Do You Know Who Comes Into Your Home Every Night?

Do you ever wonder who those people really are behind those taking heads on the nightly news? Valerie Pritchett and Flora Posteraro of ABC 27 News WHTM- TV in Harrisburg are hardly just talking heads. Both women have been serving the Midstate for several years.  “There are interesting people in the Midstate who have great stories to share,” says Pritchett. What does Posteraro like most about her job? “I like meeting people and telling their story. Every day I learn something or experience new and exciting things.”

In addition to her anchoring duties Pritchett is an award winning reporter. A project close to Val’s heart is Val’s Kids. Val’s Kids features children in foster care who, through the Statewide Adoption Network, are looking for permanent homes. Valerie also airs a segment every Friday afternoon called: Safe Kids. This segment relays information about various safety hazards involving children and how to best avoid injury.

Flora is an active enthusiast of the American Cancer Society, the Pennsylvania Breast Cancer Coalition and Big Brothers/Big Sisters. Flora is also a Co-Captain for the Caring Place in Lemoyne. The Caring Place helps children who are struggling with a broken heart after a parent or a loved one died.  

A community volunteer, Valerie is the honorary co-chair for the American Cancer Society’s Making Strides Against Breast Cancer Walk, and the honorary chair for Daffodil Days events. She assists The Lupus Foundation of PennsylvaniaThe American Literacy Corporation, and many other nonprofit organizations.

“I am an animal lover!” Valerie helps many animal rescue organizations with fund raising. Valerie is also a member of the United Way Women’s Leadership Network. Both women reside in Harrisburg. Flora says that is a wonderful place to raise her son and loves working and living in the Midstate; still be close to her family in Pittsburgh. “My husband and I love living in the Midstate. There’s so much to do from enjoying a meal on Second Street to having fun with my two German Sheppard’s at the dog park,” says Valerie. And speaking of her husband he is a photog at WGAL, ABC 27’s competition.  When asked if this causes tension; she said not at all. “We just look it as we are working in the same industry not necessarily whose station has the number one seat.”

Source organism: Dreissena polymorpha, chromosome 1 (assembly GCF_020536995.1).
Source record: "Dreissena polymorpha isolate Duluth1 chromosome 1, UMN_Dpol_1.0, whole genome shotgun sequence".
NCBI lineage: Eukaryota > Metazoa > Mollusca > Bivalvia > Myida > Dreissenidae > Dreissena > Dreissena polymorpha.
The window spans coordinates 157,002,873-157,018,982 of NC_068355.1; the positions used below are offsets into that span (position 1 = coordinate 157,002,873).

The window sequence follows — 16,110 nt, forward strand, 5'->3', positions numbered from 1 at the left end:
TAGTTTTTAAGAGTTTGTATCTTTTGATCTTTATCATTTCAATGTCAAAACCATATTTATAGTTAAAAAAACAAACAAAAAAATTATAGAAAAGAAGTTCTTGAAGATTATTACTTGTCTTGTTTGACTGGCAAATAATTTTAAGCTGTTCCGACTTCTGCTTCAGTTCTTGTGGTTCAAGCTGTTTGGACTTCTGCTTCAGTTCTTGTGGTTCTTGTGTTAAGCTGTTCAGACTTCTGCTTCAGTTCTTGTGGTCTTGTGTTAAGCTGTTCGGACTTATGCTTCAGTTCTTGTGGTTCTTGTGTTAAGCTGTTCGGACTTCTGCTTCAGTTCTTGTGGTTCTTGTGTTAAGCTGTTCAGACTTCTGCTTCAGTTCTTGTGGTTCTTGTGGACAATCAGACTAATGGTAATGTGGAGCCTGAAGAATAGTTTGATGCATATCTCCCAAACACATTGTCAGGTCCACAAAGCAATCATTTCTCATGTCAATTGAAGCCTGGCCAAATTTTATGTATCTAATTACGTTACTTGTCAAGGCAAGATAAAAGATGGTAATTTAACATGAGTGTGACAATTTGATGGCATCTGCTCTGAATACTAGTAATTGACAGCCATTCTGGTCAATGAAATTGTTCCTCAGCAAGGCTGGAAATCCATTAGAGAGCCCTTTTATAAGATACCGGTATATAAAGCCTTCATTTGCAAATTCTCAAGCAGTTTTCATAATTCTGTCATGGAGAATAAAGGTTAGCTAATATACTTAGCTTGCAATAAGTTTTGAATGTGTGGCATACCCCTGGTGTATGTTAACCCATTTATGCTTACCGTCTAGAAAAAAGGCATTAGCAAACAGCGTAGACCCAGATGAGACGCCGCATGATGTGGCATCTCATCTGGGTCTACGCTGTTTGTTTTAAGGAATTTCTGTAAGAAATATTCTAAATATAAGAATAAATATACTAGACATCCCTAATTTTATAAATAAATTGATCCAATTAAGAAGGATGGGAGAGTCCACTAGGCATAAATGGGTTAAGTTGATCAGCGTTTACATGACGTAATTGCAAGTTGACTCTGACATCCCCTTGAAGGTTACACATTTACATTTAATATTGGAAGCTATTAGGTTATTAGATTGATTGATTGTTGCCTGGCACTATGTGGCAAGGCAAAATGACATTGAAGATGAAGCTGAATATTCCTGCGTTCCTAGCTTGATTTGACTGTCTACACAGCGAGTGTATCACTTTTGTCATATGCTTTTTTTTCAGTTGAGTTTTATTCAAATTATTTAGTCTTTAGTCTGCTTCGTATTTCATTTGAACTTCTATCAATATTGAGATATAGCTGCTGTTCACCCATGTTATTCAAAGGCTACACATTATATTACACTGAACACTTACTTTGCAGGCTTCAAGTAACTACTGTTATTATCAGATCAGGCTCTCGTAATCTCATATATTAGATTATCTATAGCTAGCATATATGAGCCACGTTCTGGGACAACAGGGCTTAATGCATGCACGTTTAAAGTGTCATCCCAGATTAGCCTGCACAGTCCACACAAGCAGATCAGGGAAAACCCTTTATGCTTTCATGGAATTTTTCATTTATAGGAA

Valerie Pritchett and Flora Posteraro can both be seen as anchors on abc27 News Live at Five. Tune in and watch how they are working for you!

The Hands-On Approach

For Spring Break 2010, some Elizabethtown College students are dedicating their time in a different way than most.  Through the Chaplain’s office and Faith in Action, they are helping the homeless in Los Angeles, CA.  Rebecca Furru, a senior social work major, is one of these students.  Furru decided, however, to do more than just serve the homeless.  By putting flyers up and sending out campus connections updates, Furru tried to get the campus involved in creating hygiene kits to take along on the trip.

“[Etown Students] don’t come in contact with the homeless every day,” Furru commented, “I wanted to go above and beyond just helping in the soup kitchens.”

The kits include donated toothbrushes, washcloths, Band-Aids, feminine hygiene products, and soap.  She also helped raise enough money to get deodorant and shampoo.  To top it all off, someone donated little back-packs that are great for holding all the items.

Furru got the idea from her aunt who is a nurse practitioner at Michigan State.  She passes out hygiene kits to those people in her area who need it on a regular basis.  When Furru mentioned that she was interested in doing something special for her break, her aunt suggested she do the same.

After taking a human services class sophomore year, Furru decided that social work was meant to be her major.  She came in as an international business major, changed to a psychology major and settled on social work.

“[Social work] provided more physical contact with patients than psychology did for me,”  Furru said.

Growing up with two parents with cancer, Furru had to learn at a young age to be a caretaker.  She would go to the clinics with her parents and sit and talk to the other patients.